TORONTO —; It’s January and, for the first time ever, most of Canada and the U.S. northeast is experiencing winter conditions, including cold temperatures and snowfalls.
Alright, it’s not the first time ever.
In fact, winter conditions have been part of life in these regions for as long as anyone can remember. The only people with a legitimate reason to be surprised by bone-chilling cold and knee-deep snow in January are newborns.
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On Monday, citizens of the U.S. northeast were told by their elected officials and the media to brace for a storm of epic proportions.
“This could be the biggest snowstorm in the history of this city,” New York City mayor Bill de Blasio said. “My message for New Yorkers is prepare for something worse than we have ever seen before.”
Massachusetts governor Charlie Baker warned people to take “all the necessary precautions for this significant storm.”
New Jersey governor Chris Christie declared a state of emergency —; before the storm hit —; and warned of “a serious and significant weather event.”
READ MORE: Coverage of the blizzard
The sense of panic was heightened by media reports. USA Today quoted AccuWeather senior meteorologist Tom Kines calling the mix of wind and snow “a recipe for disaster.”
The warnings were enough to convince millions of people to stock up on food and water and prepare to stay indoors and, presumably, hug their children a little tighter.
Schools and offices were closed. Plans were cancelled. Public transit was shut down. Thousands of flights were grounded.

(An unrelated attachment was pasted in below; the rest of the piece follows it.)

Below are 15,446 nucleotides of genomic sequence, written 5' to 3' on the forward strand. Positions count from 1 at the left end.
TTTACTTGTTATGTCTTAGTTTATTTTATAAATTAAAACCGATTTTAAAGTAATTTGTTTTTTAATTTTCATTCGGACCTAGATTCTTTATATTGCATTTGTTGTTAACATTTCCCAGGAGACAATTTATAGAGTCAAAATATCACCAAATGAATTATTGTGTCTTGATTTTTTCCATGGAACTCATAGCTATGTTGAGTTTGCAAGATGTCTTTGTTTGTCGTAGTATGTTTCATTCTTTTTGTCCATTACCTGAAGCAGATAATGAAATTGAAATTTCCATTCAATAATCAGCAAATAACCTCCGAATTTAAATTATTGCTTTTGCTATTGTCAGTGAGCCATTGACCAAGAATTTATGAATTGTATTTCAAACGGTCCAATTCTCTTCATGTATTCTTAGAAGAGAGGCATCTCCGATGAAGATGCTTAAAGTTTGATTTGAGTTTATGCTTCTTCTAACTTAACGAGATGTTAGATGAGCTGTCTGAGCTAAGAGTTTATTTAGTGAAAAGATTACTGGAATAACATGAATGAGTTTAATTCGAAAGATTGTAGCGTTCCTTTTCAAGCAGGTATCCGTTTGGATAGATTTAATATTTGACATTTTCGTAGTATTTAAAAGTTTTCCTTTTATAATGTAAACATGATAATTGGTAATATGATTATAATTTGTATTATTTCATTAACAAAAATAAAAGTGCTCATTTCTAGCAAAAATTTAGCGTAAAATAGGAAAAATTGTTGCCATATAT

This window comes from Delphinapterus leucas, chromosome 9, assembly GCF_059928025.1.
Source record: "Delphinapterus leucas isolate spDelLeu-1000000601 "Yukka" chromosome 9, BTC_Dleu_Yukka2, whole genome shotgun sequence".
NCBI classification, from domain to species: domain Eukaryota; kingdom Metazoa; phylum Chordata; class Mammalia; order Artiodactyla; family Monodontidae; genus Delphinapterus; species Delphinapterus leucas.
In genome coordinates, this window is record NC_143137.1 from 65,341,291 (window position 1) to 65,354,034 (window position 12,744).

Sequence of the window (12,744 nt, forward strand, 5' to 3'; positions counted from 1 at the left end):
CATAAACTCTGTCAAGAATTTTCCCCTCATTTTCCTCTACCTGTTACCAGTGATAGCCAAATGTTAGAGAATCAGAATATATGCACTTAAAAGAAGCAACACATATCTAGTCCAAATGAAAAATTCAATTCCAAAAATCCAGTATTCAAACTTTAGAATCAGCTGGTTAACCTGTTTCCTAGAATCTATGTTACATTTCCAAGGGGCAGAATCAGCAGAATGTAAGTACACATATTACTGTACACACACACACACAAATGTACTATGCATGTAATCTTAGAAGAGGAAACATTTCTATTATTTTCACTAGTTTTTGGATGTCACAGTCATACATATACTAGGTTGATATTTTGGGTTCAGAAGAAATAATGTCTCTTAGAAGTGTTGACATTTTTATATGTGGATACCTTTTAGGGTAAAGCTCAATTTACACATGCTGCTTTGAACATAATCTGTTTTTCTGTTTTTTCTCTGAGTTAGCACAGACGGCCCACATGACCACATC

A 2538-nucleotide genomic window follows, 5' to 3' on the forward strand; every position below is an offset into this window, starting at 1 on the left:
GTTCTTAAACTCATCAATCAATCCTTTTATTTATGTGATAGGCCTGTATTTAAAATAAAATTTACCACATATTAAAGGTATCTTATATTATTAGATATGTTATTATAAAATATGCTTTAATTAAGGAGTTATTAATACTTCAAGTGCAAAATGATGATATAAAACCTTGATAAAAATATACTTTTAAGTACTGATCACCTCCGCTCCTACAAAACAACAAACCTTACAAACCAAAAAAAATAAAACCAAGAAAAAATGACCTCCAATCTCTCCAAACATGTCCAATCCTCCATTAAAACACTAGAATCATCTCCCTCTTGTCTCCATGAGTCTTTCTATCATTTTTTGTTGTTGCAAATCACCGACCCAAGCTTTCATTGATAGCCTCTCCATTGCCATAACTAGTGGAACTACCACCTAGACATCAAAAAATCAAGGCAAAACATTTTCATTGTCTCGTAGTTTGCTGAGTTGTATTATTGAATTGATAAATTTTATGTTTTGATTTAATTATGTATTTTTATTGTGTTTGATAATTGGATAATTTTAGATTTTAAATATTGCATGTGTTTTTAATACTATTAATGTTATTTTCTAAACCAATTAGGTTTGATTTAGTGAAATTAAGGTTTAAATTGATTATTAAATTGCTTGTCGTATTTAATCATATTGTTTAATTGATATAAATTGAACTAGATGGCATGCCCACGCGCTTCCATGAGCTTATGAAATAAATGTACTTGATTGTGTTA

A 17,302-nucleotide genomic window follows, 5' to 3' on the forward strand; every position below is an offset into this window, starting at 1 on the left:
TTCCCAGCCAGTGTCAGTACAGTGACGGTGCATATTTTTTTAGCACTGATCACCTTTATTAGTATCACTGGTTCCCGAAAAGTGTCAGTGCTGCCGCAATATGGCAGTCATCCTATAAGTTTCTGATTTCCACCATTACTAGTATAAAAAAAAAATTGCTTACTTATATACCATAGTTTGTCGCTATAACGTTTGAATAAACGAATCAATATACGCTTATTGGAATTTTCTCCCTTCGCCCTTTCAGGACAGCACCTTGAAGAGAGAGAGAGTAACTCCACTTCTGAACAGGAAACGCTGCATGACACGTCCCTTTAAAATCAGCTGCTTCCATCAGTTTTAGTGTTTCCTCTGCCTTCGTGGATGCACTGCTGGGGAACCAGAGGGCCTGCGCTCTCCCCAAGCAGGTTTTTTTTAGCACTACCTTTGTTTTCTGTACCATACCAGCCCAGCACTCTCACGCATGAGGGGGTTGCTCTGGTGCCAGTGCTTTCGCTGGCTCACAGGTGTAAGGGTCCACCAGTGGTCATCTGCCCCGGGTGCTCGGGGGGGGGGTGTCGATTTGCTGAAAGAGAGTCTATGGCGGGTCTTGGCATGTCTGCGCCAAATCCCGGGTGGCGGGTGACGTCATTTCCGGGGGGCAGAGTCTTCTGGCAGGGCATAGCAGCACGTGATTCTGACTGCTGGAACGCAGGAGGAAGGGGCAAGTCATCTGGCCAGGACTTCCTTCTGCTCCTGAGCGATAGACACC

A significant piece of the engine driving the economy of the most powerful nation on earth was switched off as —; wait for it —; up to two-feet of snow was coming.
Tuesday morning, New Yorkers awoke to a winter-like blanket of snow on the ground. The travel ban was lifted. Transit service was restored. The historic blizzard was downgraded to a winter storm.
A winter storm. In January.
At least one forecaster apologized.
BELOW: Global News’ Jackson Proskow talks to Global Edmonton Morning News about the storm hype.
To be fair, winter storms can be devastating. A 21-inch snowfall in March 1888 crippled New York City for two weeks. A December 1947 blizzard dumped 26 inches of snow and claimed 77 lives.
But, things have changed since streetcars were pulled by horses and A Streetcar Named Desire was opening on Broadway.
Major cities —; and the people who live and work in them —; are better equipped to stay warm and safe in the winter.
Yes, snow causes all sorts of problems and makes life difficult (and dangerous) for vulnerable people, but does it still have the power to paralyze a metropolis? Is it really better to err on the side of caution and make a snow mountain out of a molehill?
More importantly, why does the concept of a snow storm in winter seem to surprise so many people? Shouldn’t we always be ready for cold and snow between November and March?
READ MORE: 5 of the worst blizzards in New York City’s history
Canadians shouldn’t judge the reactions of our neighbours to the south.
We are issued Extreme Cold Weather Alerts during months when extreme cold weather is expected and we’re warned of snowfalls at a time of year when snow typically falls.
Yes, it sucks to live in a climate where the weather makes your face hurt and your toes tingle for a few months a year —; but it’s been a fact of life since dinosaurs roamed around the Saddledome.
Being prepared for the worst saves lives but maybe it’s time we stop being surprised by winter weather in winter and just be prepared.
Instead of panic, let’s have some calm before the storms.
And during the storms. And after the storms.
John R. Kennedy grew up in Ottawa, where he built elaborate forts in snow banks and shoveled driveways for $5.